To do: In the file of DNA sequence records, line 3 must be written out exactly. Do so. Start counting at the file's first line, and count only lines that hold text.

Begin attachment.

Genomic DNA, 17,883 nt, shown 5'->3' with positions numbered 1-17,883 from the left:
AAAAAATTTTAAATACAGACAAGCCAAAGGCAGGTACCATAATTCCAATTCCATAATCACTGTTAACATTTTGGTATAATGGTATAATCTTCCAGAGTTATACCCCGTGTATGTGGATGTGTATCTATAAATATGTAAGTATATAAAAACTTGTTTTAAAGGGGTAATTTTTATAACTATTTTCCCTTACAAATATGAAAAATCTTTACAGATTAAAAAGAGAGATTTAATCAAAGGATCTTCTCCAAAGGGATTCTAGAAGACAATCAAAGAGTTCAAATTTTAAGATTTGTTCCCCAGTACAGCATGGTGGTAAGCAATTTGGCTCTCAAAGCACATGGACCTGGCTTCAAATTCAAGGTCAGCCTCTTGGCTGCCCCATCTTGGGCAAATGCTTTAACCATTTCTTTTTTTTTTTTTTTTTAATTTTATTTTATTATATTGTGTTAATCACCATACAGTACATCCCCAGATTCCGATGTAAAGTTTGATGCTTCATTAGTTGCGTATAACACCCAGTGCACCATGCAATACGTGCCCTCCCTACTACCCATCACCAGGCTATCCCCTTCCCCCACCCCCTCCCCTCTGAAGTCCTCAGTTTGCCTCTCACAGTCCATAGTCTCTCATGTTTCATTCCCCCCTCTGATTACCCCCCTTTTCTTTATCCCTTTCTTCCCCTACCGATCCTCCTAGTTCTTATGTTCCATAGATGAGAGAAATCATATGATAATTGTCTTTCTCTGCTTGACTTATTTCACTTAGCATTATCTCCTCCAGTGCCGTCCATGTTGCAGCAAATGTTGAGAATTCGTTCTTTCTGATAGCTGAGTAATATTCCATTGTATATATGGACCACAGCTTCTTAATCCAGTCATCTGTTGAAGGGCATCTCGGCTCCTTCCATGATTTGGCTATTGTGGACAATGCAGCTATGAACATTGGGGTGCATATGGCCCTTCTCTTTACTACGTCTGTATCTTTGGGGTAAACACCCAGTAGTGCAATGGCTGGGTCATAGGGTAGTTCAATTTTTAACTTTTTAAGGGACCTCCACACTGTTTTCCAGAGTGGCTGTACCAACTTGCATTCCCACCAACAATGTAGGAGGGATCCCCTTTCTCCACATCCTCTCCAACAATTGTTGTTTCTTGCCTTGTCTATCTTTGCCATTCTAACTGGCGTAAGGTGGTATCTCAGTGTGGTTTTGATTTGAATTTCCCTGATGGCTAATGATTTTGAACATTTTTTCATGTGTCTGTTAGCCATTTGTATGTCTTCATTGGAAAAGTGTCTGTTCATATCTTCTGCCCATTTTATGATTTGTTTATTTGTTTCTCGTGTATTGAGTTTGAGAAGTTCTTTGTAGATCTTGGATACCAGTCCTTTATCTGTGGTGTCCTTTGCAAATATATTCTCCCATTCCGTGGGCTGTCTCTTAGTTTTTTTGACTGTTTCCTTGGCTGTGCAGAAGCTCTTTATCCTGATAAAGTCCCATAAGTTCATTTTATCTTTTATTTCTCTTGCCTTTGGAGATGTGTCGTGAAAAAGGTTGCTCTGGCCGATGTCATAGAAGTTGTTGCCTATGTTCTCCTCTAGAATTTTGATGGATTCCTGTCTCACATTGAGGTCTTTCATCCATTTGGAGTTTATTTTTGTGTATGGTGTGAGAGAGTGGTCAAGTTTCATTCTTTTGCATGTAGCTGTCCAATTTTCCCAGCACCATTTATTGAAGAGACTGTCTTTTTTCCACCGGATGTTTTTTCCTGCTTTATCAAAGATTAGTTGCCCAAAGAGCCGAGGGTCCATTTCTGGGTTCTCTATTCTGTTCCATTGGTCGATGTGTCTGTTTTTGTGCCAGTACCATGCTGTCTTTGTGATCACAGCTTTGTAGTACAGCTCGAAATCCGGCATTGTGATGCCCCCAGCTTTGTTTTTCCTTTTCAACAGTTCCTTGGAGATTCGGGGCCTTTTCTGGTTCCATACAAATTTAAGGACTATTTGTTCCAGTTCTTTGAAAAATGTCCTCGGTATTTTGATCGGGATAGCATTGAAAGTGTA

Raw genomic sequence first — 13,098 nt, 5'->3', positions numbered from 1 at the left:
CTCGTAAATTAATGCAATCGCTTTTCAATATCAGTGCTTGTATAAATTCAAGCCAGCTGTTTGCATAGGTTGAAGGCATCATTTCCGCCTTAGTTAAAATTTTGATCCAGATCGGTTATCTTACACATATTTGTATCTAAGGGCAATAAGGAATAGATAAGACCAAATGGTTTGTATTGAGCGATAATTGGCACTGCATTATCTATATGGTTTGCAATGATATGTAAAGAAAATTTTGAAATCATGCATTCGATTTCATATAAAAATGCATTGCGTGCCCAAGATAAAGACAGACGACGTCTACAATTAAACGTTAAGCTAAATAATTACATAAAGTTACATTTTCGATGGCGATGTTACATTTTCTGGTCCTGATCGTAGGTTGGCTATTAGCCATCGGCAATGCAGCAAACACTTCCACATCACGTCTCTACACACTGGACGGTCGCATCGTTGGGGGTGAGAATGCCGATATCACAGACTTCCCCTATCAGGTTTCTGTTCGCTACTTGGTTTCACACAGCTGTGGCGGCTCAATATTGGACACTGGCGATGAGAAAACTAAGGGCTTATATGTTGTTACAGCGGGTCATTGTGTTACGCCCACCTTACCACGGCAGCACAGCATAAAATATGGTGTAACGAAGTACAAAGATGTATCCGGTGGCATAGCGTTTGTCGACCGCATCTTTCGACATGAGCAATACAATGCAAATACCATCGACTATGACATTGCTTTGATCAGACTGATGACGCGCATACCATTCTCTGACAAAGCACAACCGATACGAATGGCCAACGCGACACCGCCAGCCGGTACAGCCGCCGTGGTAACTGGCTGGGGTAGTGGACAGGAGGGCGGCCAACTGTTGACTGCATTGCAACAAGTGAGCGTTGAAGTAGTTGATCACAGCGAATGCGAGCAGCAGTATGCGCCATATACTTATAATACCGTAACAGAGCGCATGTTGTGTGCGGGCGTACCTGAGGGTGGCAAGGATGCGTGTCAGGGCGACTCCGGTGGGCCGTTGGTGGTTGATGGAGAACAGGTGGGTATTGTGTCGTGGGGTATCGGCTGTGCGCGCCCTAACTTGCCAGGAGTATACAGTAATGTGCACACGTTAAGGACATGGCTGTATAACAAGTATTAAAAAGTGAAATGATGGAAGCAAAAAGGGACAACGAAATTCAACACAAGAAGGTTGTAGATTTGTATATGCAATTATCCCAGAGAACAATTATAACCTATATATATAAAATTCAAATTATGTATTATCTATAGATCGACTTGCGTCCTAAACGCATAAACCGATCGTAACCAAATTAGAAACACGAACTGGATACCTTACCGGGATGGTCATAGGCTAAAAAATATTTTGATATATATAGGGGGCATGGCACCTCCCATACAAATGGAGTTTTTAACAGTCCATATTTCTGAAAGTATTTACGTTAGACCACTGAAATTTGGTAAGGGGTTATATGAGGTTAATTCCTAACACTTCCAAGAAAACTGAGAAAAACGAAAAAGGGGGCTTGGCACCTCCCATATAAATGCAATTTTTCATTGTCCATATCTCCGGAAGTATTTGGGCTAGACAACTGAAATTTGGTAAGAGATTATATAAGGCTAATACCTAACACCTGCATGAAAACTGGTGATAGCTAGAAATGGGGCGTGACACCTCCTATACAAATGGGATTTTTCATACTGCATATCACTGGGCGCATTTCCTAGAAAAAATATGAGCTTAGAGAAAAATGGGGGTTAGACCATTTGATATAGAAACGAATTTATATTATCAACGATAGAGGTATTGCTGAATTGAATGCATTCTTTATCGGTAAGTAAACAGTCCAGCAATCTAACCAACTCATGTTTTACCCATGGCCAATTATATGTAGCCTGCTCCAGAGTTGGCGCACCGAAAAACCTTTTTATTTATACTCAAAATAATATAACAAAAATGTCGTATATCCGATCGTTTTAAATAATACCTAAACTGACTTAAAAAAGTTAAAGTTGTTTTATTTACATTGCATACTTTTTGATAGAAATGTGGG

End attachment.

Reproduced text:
Raw genomic sequence first — 13,098 nt, 5'->3', positions numbered from 1 at the left: